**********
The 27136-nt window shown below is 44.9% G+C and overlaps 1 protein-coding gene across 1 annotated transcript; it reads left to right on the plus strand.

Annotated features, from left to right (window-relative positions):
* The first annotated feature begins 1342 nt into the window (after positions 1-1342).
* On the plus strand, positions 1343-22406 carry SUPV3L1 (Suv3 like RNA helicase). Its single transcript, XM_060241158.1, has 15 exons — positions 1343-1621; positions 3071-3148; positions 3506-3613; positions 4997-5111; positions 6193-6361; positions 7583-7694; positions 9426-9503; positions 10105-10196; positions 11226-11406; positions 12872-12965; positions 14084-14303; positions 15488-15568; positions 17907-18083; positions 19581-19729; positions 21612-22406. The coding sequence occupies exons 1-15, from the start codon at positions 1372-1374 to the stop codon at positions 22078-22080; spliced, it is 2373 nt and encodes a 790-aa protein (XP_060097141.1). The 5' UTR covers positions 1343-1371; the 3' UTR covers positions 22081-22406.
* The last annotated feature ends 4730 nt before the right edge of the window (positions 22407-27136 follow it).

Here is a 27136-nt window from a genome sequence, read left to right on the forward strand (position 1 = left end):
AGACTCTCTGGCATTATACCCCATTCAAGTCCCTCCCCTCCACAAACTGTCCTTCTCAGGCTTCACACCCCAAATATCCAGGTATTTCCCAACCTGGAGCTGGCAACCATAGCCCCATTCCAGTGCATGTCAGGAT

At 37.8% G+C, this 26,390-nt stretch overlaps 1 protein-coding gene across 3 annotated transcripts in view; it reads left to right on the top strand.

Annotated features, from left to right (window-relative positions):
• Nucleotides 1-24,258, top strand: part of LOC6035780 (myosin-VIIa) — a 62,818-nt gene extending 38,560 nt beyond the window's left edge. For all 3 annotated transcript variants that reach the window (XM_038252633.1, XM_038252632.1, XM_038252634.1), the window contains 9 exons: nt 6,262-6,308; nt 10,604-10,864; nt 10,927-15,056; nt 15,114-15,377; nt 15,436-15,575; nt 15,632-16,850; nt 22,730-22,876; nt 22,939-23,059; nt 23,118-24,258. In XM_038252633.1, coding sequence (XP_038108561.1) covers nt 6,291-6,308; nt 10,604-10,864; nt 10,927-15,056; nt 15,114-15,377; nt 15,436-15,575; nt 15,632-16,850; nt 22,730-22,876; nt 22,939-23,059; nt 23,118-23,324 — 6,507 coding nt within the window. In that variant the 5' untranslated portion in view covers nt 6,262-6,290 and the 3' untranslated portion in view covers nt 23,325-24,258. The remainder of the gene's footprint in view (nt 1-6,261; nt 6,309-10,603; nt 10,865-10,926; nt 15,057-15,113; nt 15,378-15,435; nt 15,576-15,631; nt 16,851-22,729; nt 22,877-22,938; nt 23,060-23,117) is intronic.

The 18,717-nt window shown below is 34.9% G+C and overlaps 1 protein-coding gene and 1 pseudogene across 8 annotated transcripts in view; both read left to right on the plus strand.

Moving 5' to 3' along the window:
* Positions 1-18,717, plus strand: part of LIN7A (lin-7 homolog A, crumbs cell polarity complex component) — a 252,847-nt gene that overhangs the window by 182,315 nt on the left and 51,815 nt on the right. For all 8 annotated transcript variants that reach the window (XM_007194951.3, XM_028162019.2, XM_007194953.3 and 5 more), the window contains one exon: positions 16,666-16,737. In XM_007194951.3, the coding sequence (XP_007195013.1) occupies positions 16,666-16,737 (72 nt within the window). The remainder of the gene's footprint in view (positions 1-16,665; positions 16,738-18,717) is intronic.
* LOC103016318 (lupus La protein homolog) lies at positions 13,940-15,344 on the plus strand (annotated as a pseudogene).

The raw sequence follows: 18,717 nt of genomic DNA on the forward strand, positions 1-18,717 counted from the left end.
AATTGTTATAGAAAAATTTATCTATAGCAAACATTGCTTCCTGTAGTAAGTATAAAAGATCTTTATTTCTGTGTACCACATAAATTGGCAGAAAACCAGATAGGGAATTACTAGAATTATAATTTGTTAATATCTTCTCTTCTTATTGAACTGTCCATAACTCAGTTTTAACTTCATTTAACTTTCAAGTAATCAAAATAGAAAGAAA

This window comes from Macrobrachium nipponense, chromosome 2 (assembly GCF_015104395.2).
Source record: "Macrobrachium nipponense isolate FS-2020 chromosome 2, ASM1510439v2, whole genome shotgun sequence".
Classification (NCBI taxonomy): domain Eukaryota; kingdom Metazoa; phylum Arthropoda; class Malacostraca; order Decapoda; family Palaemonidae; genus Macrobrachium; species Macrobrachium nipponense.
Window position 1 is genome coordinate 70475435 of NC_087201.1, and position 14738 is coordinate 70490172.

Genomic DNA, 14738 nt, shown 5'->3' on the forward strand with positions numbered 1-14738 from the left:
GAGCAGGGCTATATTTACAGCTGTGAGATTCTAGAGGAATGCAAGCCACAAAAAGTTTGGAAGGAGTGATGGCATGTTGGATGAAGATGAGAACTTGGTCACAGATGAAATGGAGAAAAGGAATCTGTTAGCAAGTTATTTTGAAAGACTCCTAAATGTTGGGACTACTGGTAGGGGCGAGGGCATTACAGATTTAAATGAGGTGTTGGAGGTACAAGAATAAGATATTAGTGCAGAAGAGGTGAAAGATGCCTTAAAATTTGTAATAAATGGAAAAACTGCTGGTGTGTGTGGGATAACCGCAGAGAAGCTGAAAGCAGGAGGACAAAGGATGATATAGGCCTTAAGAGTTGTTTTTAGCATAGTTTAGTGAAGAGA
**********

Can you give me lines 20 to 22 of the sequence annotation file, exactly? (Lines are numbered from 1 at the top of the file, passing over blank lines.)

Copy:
Window position 1 is genome coordinate 70475435 of NC_087201.1, and position 14738 is coordinate 70490172.

Genomic DNA, 14738 nt, shown 5'->3' on the forward strand with positions numbered 1-14738 from the left:
GAGCAGGGCTATATTTACAGCTGTGAGATTCTAGAGGAATGCAAGCCACAAAAAGTTTGGAAGGAGTGATGGCATGTTGGATGAAGATGAGAACTTGGTCACAGATGAAATGGAGAAAAGGAATCTGTTAGCAAGTTATTTTGAAAGACTCCTAAATGTTGGGACTACTGGTAGGGGCGAGGGCATTACAGATTTAAATGAGGTGTTGGAGGTACAAGAATAAGATATTAGTGCAGAAGAGGTGAAAGATGCCTTAAAATTTGTAATAAATGGAAAAACTGCTGGTGTGTGTGGGATAACCGCAGAGAAGCTGAAAGCAGGAGGACAAAGGATGATATAGGCCTTAAGAGTTGTTTTTAGCATAGTTTAGTGAAGAGA